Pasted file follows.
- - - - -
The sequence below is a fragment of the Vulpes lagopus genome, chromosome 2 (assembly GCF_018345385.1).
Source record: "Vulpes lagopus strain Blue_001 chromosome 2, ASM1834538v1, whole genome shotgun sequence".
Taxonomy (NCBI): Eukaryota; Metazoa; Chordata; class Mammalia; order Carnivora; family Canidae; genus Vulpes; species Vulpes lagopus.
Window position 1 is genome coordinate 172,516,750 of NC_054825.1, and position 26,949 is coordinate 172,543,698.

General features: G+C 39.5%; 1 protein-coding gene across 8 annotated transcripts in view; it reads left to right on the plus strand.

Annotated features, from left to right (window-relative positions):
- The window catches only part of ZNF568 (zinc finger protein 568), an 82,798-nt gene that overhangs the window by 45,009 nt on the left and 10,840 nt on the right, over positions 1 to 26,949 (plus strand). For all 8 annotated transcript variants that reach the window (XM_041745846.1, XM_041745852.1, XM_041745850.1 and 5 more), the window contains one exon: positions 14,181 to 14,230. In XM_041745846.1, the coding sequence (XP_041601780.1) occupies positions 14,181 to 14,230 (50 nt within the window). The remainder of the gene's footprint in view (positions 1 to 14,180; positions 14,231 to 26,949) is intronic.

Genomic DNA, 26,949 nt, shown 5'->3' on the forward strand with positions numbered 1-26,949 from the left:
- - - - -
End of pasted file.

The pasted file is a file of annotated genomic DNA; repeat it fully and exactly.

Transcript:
The sequence below is a fragment of the Vulpes lagopus genome, chromosome 2 (assembly GCF_018345385.1).
Source record: "Vulpes lagopus strain Blue_001 chromosome 2, ASM1834538v1, whole genome shotgun sequence".
Taxonomy (NCBI): Eukaryota; Metazoa; Chordata; class Mammalia; order Carnivora; family Canidae; genus Vulpes; species Vulpes lagopus.
Window position 1 is genome coordinate 172,516,750 of NC_054825.1, and position 26,949 is coordinate 172,543,698.

General features: G+C 39.5%; 1 protein-coding gene across 8 annotated transcripts in view; it reads left to right on the plus strand.

Annotated features, from left to right (window-relative positions):
- The window catches only part of ZNF568 (zinc finger protein 568), an 82,798-nt gene that overhangs the window by 45,009 nt on the left and 10,840 nt on the right, over positions 1 to 26,949 (plus strand). For all 8 annotated transcript variants that reach the window (XM_041745846.1, XM_041745852.1, XM_041745850.1 and 5 more), the window contains one exon: positions 14,181 to 14,230. In XM_041745846.1, the coding sequence (XP_041601780.1) occupies positions 14,181 to 14,230 (50 nt within the window). The remainder of the gene's footprint in view (positions 1 to 14,180; positions 14,231 to 26,949) is intronic.

Genomic DNA, 26,949 nt, shown 5'->3' on the forward strand with positions numbered 1-26,949 from the left: